Level 5, Integral – For the tiny minority who think and live at an Integral level the concept of Interdependence is now universal and not restricted to the narrower system we happen to be in. The sense of responsibility spreads beyond humans to all of life and not just for the present, but also for the past and future.  Actions align behind beliefs so that lifestyle has integrity and authenticity. The journey from Interdependence to Integral is a long one of gradual growth finding and adapting new ways of being Integral in all situations one layer at a time.

The differences between these levels is not just about ideas, as we mature from one level to the next the structure of our brains also changes.  Dr Clare Graves who was one of the authors of the Spiral Dynamics map of human development, first noticed structural differences in the brain, before associating them with different world views and political beliefs.

The ageing population in the global north has set up a profound political conflict between a typically older Independent population and a typically younger Interdependent population.  The Independents believe that their best interests are served by taking care of themselves and those most similar to themselves, often nationality is used as a proxy for similarly in this sense.  The Interdependents believe that the world’s best interests are served by collaboration, compromise, trust and vulnerability.

In our work with leadership and culture change for large organisations we know that the Independent level mindset creates systemic risks when it is over represented at a leadership level.  Independent bosses will typically compete with one another for status and regard their subordinates as either loyal cronies or traitors.  Either way this sets up a culture with limited psychological safety where people find it difficult to speak honestly about issues.  Every corporate disaster you can name includes a culture where people are unable to effectively raise concerns.  Independent bosses are good at getting things done quickly, but there is always an unsustainable long term cost.

Interdependent leaders are much better at creating psychologically safe environments where everyone performs at their best and can truly collaborate.  Often it takes longer to achieve results, but the value always lasts longer.  We have been deeply involved in two of the largest corporate cultural transformations over the last seven years by helping leaders develop.  The difference in reduced risk, increased performance and enhanced culture is palpable.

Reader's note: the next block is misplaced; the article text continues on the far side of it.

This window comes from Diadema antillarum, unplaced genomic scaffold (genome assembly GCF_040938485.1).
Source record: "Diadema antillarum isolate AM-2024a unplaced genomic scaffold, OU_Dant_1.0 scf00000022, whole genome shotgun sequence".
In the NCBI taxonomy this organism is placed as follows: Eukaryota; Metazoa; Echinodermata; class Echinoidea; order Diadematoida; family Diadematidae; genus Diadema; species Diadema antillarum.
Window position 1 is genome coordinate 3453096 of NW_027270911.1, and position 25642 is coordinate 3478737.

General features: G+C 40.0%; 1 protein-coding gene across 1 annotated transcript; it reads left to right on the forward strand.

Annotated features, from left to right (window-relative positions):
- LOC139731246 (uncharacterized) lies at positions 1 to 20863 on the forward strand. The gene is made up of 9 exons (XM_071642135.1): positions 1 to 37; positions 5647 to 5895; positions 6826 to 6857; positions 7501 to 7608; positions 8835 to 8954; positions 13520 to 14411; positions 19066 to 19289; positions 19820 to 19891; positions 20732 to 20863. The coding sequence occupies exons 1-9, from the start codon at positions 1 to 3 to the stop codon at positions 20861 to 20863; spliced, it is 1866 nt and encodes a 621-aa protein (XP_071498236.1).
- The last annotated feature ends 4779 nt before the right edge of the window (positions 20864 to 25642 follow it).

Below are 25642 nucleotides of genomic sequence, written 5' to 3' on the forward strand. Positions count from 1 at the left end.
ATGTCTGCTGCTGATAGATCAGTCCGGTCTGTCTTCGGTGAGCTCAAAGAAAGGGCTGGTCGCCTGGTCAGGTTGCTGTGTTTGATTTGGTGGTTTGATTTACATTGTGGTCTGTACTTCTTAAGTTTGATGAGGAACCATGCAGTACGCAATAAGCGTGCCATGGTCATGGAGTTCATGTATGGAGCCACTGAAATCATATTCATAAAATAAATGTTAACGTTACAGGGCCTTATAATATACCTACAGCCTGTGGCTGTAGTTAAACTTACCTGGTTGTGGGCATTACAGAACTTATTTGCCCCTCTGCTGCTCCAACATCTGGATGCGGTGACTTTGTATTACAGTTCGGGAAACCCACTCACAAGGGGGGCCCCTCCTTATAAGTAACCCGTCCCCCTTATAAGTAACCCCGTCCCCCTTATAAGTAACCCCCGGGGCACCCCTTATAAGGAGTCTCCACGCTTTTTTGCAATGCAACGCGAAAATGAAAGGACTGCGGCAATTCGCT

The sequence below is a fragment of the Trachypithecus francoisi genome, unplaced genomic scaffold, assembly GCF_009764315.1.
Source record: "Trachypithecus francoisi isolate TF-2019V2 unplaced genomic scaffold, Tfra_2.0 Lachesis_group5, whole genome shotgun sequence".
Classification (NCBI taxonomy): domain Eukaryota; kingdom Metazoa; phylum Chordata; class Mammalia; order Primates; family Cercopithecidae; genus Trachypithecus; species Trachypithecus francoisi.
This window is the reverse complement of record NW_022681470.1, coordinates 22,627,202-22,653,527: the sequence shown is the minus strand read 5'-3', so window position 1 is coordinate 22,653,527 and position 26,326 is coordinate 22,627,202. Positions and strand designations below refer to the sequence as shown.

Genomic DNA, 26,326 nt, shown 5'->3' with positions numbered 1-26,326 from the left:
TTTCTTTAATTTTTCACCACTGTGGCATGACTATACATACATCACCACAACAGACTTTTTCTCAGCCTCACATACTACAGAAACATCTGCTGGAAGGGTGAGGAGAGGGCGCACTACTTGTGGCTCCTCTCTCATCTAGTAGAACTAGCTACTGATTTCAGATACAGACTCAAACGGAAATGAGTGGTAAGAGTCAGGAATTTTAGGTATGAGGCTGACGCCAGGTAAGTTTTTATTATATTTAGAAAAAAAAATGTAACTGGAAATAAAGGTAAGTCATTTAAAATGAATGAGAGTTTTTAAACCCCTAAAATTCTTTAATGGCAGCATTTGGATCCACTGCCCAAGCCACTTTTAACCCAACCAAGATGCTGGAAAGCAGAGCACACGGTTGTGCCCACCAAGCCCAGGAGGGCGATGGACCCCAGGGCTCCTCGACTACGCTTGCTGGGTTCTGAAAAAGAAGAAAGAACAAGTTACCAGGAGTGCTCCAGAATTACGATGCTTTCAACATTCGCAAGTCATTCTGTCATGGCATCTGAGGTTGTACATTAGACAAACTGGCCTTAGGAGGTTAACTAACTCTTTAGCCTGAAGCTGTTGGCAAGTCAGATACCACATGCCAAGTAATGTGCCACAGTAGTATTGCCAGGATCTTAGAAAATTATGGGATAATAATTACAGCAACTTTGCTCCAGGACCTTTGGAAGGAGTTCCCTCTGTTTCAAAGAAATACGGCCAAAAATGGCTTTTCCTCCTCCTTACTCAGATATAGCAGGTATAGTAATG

If we aspire to a world of sustained prosperity where the worst of conflict and climate change are avoided, we must all skilfully follow and ourselves be Interdependent leaders.

The description for the maturity levels described above are inspired by the work of Nick Petrie at the Centre for Creative Leadership and by Spiral Dynamics.

Holos helps make change easy. We help organisations develop their leaders, to become Interdependent and to map out and deliver the changes required to achieve sustained success even in a highly disrupted environment.

At Holos we have been studying change leadership and leadership training in the crucible of reality for years. We know what great leadership looks like and we know the journey to achieve it. We have developed a suite of diagnostic tools to understand where companies and teams are on this journey and how to take them from there to sustained success.

Holos has a wealth of specialist leadership and culture coaches and consultants with decades of experience working with a huge variety of leaders. Holos can help you or your organisation to upgrade it’s leadership to flourish even in a challenging business environment.

Please share your ideas, comment and discuss here – click on the blog title and scroll to the bottom to find the comment box.

You can subscribe for free at http://www.holoschange.com

neil

Neil Crofts
Co-Founder
Holos

+447803 774239
neil@holoschange.com
http://www.holoschange.com

Posted in Business, Leadership, society | Leave a comment